Also - a list of food myths that have been circulating from our grandmums to whatsapp group chats, busted.  

And finally, a potato-stuffed flatbread (NOT a paratha) - coz life’s too short to not allow yourself the simple pleasure of carb blissfully meeting cheese.  

To life hack: While Ami loves efficiently ticking off her to-do lists, Viv often feels overwhelmed by the random things she needs to get to, no matter how much she is gently bolstered to “get organized.” If you feel like Viv most of the time, here's a simple three-step prioritization framework glommed from David Allen’s “Getting Things Done: The Art of Stress-Free Productivity” to help you manage a list of tasks based on what you get to do: 

First priority: Do the things that will relieve the most stress in your life. 

Second priority: Take care of the tasks that reinforce your identity. 

Third priority: Everything else. 

Life is about balancing your stress levels and reinforcing your identity. If you're low stress and showing up as you intended, then you're going to be pretty happy with everything going on around you.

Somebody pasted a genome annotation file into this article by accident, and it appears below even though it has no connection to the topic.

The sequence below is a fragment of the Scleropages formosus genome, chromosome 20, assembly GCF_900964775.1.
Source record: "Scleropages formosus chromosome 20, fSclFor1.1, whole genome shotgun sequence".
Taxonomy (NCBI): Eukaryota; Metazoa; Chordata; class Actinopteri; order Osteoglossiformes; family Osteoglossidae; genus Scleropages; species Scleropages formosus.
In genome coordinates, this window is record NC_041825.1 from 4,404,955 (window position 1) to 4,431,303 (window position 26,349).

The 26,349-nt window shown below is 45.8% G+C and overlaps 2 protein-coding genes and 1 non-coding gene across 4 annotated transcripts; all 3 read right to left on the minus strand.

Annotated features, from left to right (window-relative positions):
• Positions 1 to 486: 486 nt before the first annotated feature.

What stresses you out will change depending on the scenario, but you should always prioritize reducing stress whenever possible. It has tremendous short-term and long-term benefits. Also, when we say identity, we’re not talking about who you are today. We’re referring to who you want to see yourself as in the best possible version of your future. Identity doesn't have to be just one thing. You can be a caring friend, a healthy eater, a patient listener among other things. Just be sure you are consciously choosing an identity and not staying on autopilot. But as a corollary to this, remember to be kind to yourself: 

“Nobody in the history of humanity has ever achieved work-life balance, whatever that might be, and you certainly won’t get there by copying the six things successful people do before 7:00 a.m. The day will never arrive when you finally have everything under control—when the flood of emails has been contained; when your to-do lists have stopped getting longer; when you’re meeting all your obligations at work and in your home life; when nobody’s angry with you for missing a deadline or dropping the ball; and when the fully optimized person you’ve become can turn, at long last, to the things life is really supposed to be about.” Oliver Burkeman, Four Thousand Weeks: Time Management for Mortals